One View: Footnotes to November election

Gordon Clayton

By Gordon Clanton

• After his Prop 30 tax increase passed by 8 percentage points, Jerry Brown has an easy path to re-election in 2014. Business will back the moderate Brown as a check on the legislature where Democrats won two-thirds majorities in both houses. Republicans, whose share of registered voters in the state has slipped below 30 percent, have no hope of winning the governorship in the near future. Democratic Senator Diane Feinstein was re-elected without meaningful opposition. Democrats hold all state offices. The Republican Party has become superfluous in California politics.

• It’s official: Including expenditures by outside groups, the 52nd Congressional District race in which Democrat Scott Peters narrowly defeated Republican incumbent Brian Bilbray was the costliest in California at $16.8 million. Truly competitive congressional seats are rare and therefore very expensive.

• Of three local measures on education funding, only Proposition AA (San Dieguito Union High School District) received the 55 percent vote needed to pass. Both Prop CC (Del Mar Union School District) and Prop EE (MiraCosta Community College) were supported by more than half of voters but failed to reach the required 55 percent.

It’s a bad law that routinely thwarts the will of the majority on education funding. As the population ages and as smaller proportions of voters have kids in school, it becomes ever more difficult to pass school bonds.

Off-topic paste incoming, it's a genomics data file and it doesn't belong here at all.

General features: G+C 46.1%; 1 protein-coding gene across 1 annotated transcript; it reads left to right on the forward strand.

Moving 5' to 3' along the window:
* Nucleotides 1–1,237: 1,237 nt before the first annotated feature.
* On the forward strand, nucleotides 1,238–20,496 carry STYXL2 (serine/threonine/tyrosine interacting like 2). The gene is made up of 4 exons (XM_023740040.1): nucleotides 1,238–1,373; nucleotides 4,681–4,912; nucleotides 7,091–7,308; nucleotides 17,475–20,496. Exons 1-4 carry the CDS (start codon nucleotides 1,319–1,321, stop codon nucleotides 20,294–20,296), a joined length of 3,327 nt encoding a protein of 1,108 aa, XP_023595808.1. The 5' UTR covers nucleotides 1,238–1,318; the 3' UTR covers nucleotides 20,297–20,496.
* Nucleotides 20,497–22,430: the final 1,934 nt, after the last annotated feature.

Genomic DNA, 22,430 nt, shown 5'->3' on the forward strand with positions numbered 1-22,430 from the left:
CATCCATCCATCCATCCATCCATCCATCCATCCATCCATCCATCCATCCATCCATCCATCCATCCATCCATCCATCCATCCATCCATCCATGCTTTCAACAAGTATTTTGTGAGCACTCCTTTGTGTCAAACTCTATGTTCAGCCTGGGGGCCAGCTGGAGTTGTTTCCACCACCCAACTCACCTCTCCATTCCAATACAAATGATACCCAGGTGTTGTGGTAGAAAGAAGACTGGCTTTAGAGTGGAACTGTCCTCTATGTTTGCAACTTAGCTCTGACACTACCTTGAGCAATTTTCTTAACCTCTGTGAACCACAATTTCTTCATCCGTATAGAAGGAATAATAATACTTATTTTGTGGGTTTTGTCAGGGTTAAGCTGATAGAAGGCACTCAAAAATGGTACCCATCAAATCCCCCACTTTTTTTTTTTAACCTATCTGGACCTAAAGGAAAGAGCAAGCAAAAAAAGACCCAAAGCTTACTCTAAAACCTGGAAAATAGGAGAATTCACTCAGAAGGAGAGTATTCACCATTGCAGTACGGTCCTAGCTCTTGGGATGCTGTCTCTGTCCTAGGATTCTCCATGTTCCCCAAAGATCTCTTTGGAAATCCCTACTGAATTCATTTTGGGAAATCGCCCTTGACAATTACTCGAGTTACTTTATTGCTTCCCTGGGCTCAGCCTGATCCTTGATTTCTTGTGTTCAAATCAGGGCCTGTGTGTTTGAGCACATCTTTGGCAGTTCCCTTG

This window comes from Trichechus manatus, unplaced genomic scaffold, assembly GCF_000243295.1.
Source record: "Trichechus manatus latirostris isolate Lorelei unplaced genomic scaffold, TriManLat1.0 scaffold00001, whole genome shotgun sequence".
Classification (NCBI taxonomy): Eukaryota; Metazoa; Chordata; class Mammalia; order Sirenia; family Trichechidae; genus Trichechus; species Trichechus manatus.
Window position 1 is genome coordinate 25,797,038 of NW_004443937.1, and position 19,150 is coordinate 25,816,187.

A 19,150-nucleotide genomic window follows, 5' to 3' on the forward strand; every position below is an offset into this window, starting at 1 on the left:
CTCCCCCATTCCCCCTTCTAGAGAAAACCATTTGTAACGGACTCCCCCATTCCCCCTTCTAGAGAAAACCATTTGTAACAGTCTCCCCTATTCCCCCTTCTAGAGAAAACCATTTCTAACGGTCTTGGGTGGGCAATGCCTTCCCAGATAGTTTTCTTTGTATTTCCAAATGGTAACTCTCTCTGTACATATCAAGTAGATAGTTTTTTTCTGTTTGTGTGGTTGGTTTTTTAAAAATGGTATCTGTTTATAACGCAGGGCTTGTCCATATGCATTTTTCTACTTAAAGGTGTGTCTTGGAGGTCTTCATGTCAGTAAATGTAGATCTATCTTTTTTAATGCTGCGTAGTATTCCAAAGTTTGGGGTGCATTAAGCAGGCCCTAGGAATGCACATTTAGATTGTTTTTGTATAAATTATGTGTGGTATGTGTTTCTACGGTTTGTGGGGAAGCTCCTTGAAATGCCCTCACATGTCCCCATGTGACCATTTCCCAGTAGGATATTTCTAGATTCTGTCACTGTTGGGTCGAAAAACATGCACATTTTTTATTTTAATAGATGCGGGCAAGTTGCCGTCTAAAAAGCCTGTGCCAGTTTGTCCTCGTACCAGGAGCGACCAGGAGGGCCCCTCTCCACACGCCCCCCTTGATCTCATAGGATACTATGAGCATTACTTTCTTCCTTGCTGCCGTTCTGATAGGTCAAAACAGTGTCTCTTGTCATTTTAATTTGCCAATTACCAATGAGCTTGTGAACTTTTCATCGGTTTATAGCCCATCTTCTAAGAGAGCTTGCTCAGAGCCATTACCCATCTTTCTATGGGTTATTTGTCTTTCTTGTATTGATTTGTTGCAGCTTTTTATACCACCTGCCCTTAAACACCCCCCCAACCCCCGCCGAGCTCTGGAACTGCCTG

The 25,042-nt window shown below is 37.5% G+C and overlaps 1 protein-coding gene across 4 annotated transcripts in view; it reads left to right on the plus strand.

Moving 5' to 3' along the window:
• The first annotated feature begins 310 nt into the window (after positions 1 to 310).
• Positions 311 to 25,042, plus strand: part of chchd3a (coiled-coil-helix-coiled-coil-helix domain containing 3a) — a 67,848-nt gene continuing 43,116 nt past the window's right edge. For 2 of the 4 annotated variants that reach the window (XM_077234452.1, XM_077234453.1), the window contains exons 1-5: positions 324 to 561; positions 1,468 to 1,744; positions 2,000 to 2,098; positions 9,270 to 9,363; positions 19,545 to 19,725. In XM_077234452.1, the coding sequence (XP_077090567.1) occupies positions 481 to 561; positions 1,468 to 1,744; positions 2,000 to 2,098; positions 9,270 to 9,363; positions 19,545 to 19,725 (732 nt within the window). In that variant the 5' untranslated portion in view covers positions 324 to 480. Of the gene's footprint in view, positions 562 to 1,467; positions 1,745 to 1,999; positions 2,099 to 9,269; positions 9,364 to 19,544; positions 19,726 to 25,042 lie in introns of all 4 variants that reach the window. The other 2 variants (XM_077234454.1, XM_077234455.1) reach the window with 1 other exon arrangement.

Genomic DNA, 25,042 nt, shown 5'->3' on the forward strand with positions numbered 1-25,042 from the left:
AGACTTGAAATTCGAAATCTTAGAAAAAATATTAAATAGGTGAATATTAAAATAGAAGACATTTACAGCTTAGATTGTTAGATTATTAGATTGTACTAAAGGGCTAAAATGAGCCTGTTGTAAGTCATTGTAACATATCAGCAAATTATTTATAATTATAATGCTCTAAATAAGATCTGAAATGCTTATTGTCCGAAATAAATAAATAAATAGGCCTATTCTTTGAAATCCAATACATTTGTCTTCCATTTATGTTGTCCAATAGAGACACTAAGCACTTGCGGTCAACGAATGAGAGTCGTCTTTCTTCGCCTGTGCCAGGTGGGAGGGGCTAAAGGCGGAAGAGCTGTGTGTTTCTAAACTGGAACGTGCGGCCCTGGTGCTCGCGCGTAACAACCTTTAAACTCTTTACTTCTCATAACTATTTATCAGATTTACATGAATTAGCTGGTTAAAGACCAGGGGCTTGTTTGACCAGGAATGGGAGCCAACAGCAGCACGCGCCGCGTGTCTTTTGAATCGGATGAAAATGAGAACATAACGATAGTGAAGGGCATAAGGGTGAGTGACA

• Oh, joy! The One Paseo shopping center proposal for Carmel Valley has been reduced from four times what zoning permits to only three times what zoning permits. Kilroy was here.

• Former Del Mar Mayor Carl Hilliard was the subject of a nice piece in the local press. Hilliard, who spent more than $300,000 of his own money running for county supervisor, finished third in the June primary behind Steve Danon and the eventual general election winner Dave Roberts of Solana Beach.

• After hard-fought campaigns pro and con, Del Mar voters decisively rejected the Village Specific Plan (Proposition J) 58-42 percent. The VSP would have increased densities in the commercial zone, allowed apartments above businesses on the west side of Camino del Mar, narrowed that street to one lane in each direction with diagonal parking, and replaced some traffic lights and stop signs with roundabouts.

Now is the time for reconciliation, not triumphalism, not resentment. Now is the time to open a new conversation to heal a divided community and seek common ground for moving Del Mar forward.

Gordon Clanton teaches Sociology at San Diego State University. He welcomes comments at Previous columns available at: